Youth Commissioner appeals to Gov’t to pay lecturers
November 30, 2015 By Ibrahim Tarawallie
Commissioner of the National Youth Commission has appealed to the government, through the Ministry of Education, Science and Technology, to consider paying lecturers at the Obasanjo Skills Acquisition and Youth Transformation College in the Western Area Rural District.
Anthony Koroma was peaking at the second graduation ceremony of the college in Newton, where three hundred students received their diplomas and certificates after completing a year’s training programme in various fields, including Media Studies, Social Work, Development Studies and Business Administration and Entrepreneurship.
He revealed that as part of its support to the commission, the United Nations Development Programme (UNDP) is currently providing stipend to lecturers to enable them provide quality tutorial service to students, but warned that it cannot continue forever.
He noted that the graduation ceremony was sending a clear message that young people are serious and determined to acquire skills to develop themselves and to contribute to the development of the country.
He stated that the promotion of youth potentials and talents was the aim for the establishment of the commission, and admonished graduands to continue reading if they intend to acquire more skills and training in other disciplines.
“Our responsibility as young people is not to run away from our country but to ensure that we contribute meaningfully to the nation’s development. Don’t stop to learn because this is just the beginning,” he urged.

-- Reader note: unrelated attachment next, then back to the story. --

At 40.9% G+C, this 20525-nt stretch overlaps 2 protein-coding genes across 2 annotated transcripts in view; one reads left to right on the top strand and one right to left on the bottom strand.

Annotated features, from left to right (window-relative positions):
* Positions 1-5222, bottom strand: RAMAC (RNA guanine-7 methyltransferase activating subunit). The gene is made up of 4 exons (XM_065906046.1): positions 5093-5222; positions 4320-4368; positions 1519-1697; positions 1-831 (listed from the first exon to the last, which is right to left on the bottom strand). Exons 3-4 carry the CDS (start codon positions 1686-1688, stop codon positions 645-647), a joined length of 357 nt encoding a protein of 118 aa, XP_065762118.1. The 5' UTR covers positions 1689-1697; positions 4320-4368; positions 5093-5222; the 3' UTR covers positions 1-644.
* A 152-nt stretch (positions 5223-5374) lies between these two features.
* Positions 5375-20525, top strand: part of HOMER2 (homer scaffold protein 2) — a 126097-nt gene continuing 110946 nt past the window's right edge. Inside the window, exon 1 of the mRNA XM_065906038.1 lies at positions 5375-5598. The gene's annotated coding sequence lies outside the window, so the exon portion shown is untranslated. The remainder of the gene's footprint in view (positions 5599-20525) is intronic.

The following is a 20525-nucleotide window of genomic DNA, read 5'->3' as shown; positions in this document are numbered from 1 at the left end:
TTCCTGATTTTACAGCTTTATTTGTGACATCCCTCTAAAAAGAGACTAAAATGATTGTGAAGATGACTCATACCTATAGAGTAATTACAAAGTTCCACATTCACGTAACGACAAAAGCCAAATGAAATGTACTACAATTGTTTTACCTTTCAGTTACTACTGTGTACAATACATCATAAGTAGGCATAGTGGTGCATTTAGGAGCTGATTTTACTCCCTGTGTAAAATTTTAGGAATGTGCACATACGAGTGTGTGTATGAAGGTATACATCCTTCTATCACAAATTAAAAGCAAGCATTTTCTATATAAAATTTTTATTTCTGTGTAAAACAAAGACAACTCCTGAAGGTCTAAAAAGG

Also, the College Coordinator, Alhaji Sulaiman Fofanah, congratulated the graduands and urged them to make good use of what they have learnt by contributing to the country’s development.
He explained that the college was established in 2005, commencing full operation in 2012, and in 2014 they received accreditation from the National Council for Technical Vocational and other Academic Awards (NCTVA) which accord them the right to award their own certificates.
He said the college was established out of passion by the Youth Commission to address the high level of unskilled and unemployed youth in the country.
“In order to accomplish this goal, the college has put in place a rigorous training programme that will equip the young people to critically assessand analyze the nation’s development problems,” he said.
Mr. Fofanah further revealed that in February 2013the college certified its first batch of five hundred students, specialising in Social Work and Development Studies, Project Writing and Information Technology, among others.